UC student inspired by his father to become an engineer

Varad Maitra dreamed of going to graduate school

Varad Maitra grew up in a small town in India where he watched his father work as an engineer. Seeing large machinery like tractors and trucks being built began his passion for manufacturing, higher education and the belief in hard work. Now a doctoral student at the University of Cincinnati, Maitra demonstrates this hard work in the classroom, the lab and with fellow students. He was named Graduate Student Engineer of the Month by UC's College of Engineering and Applied Science. 

How did you end up choosing UC? What drew you here?

Varad Maitra headshot

Varad Maitra

Out of all the offers I had as a master's program applicant back in 2019, two particular aspects of UC attracted me more than others. Cincinnati is in the heart and soul of the Rust Belt of the United States (the region of the U.S. previously dominated by manufacturing), and because of that, UC is located close to some of the biggest manufacturing companies. As the inventor of the cooperative education (co-op) program, UC has ties with many giants in the industry. Also, the scholarship UC offered me, as well as the average cost of living in Cincinnati, made a lot of financial sense for me to come to UC. The sense of belonging I have here, the rapport I have developed with my adviser, belief in the research I do and faith that it'll all come together at the end of this is what made me stay at UC after my master's for my Ph.D.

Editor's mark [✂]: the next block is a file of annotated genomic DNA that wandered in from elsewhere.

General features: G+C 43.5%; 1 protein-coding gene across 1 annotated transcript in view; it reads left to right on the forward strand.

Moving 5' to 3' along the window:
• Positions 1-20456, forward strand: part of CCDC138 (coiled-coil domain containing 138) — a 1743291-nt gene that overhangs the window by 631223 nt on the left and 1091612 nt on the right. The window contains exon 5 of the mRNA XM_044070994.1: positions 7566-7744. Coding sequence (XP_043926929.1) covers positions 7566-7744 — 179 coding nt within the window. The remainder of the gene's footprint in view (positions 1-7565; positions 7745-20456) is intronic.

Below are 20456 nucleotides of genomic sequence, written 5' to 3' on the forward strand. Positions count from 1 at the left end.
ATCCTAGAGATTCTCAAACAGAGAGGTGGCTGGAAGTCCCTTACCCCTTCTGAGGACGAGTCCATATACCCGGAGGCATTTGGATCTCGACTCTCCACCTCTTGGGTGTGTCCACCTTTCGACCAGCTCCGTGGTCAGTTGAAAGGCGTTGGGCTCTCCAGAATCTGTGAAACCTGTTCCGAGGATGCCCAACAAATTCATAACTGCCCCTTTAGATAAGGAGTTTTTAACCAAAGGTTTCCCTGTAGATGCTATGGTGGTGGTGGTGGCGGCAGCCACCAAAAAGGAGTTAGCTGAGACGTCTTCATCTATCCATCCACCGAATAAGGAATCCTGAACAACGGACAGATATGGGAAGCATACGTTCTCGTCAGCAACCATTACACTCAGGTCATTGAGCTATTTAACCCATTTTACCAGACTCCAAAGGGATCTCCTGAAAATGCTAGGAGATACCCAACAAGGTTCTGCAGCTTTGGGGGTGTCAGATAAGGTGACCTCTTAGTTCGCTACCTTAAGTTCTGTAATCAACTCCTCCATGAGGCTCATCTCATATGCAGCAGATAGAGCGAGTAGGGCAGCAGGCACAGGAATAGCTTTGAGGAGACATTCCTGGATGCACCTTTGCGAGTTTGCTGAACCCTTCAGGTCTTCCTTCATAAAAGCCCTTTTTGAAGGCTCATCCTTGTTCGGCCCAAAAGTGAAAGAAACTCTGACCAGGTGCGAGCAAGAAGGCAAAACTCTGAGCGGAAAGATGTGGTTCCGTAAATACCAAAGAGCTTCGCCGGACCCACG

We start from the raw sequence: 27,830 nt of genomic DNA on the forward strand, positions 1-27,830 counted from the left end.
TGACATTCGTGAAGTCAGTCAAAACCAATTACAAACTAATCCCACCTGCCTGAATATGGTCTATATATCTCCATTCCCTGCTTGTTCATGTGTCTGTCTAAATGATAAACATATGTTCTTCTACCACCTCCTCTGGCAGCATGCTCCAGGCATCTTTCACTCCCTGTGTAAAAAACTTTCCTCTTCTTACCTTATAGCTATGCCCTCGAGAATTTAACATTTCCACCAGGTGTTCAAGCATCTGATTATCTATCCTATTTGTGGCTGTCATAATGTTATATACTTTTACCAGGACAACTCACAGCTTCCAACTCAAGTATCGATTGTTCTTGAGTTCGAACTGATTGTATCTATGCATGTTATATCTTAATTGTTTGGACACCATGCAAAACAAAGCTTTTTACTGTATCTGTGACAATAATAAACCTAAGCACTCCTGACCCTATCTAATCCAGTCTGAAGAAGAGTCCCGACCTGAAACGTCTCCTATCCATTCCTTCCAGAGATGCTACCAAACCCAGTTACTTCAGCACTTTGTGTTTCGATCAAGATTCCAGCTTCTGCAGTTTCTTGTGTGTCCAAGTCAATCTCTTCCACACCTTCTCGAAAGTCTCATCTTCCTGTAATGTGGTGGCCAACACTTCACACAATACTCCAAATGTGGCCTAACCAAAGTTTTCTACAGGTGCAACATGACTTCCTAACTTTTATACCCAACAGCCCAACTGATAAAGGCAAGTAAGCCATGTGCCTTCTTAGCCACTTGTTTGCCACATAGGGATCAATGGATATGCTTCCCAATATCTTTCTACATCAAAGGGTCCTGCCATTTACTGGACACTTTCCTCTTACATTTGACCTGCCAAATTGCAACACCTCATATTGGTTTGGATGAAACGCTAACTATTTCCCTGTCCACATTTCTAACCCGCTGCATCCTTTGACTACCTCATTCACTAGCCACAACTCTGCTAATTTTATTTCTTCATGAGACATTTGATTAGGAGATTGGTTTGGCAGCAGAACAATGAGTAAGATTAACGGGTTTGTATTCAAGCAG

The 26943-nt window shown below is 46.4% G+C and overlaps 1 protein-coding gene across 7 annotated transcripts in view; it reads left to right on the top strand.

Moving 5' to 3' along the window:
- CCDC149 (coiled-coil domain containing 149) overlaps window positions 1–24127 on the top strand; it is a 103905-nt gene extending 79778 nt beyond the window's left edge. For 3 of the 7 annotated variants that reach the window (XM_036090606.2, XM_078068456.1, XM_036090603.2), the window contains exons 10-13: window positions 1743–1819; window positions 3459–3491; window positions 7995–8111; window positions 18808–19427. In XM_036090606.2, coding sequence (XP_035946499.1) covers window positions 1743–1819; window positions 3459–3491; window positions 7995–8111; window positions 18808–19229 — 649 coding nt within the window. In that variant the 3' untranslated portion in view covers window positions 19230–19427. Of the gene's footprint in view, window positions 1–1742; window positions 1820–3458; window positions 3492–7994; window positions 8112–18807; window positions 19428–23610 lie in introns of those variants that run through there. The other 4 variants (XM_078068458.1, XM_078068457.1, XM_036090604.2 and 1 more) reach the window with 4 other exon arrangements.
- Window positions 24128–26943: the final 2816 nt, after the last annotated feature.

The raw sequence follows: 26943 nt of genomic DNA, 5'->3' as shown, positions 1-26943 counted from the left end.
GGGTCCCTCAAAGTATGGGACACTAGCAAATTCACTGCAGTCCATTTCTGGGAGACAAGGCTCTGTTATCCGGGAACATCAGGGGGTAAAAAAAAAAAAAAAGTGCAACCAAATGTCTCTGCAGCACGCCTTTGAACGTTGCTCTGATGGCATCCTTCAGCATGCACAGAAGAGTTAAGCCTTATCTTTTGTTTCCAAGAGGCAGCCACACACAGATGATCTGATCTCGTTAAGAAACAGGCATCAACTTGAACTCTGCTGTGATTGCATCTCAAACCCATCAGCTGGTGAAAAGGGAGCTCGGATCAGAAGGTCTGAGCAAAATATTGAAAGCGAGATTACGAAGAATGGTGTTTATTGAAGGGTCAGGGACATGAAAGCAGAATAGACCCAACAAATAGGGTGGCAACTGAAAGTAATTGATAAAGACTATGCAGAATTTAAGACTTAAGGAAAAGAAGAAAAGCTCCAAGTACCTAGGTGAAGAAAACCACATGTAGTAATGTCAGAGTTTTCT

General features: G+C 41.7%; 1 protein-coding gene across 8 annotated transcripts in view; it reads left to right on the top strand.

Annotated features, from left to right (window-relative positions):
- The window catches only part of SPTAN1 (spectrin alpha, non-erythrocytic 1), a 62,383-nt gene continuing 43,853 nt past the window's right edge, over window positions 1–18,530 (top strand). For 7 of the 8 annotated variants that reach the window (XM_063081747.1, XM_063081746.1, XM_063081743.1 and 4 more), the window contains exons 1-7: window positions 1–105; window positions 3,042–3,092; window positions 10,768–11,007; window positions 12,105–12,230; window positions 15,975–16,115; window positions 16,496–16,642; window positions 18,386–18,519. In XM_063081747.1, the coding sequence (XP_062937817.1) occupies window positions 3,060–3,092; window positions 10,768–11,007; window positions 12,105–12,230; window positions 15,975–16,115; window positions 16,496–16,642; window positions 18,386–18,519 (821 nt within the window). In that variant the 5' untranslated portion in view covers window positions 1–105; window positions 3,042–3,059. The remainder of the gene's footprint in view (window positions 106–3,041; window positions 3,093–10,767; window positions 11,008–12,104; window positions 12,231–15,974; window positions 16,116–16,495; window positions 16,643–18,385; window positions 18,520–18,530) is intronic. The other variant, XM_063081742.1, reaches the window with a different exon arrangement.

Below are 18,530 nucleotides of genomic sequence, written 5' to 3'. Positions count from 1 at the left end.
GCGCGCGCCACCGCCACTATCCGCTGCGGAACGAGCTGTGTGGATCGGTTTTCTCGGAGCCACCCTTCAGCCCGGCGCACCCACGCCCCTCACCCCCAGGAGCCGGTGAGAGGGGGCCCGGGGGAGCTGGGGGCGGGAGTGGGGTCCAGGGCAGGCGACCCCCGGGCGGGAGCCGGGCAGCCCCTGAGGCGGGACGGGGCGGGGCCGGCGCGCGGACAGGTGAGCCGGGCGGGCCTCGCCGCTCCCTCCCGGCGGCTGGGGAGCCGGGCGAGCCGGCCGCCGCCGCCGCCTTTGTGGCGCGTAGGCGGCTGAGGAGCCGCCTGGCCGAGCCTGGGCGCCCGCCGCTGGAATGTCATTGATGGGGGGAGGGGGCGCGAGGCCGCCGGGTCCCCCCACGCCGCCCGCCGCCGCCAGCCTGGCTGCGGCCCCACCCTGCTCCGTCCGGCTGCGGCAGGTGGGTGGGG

Why did you choose to become an engineer?

Growing up, most of my role models were engineers. I've seen a 70-year-old grandparent of mine design and manufacture a carton packaging machine in their garage. I've seen an uncle rise through the ranks to become the youngest VP of a manufacturing giant out of Indiana through sheer genius. Above all, it was one fateful take-your-family-to-work day where I was introduced to some of the biggest and meanest roaring machinery I'd ever seen. At the time, my dad was the manager at one of the largest tractor manufacturers and I could see the epitome of "manufacturing" in that workshop, which never seemed to end. Just like in life, every component, big and small, played its part, and over a series of a few assembly lines we saw them come together and form a powerful formidable beast. Thus, began my love for mechanical engineering and manufacturing. I have loved being part of student formula race car build teams and have been doing my part to keep the "guy and his car" cliché alive. 

Briefly describe your research work. What problems do you hope to solve?

My research focuses on a process called metal additive manufacturing that consists of creating strong components from fine metal powders. It has impacted not only the manufacturing industry but medical sciences as well. Small batch production of highly customizable metallic parts has made it possible to fabricate on-demand products ranging from personalized implants for patients to carefully curated fuel nozzles, but producing high-quality parts or parts with desirable quality metrics is a difficult job that requires trial and error. This ultimately increases cost for manufacturers and defeats the purpose of additive manufacturing. In order to deliver affordable implants to everybody and other low-cost end-user products, reliable predictive models must be developed for these metal additive techniques. Laser Power Bed Fusion (L-PBF), being one of the most commonly used techniques for manufacturing intricate parts, has been modeled in my research. The goal is to learn and apply existing knowledge of the technique to make informed decisions about common physical properties of the end product.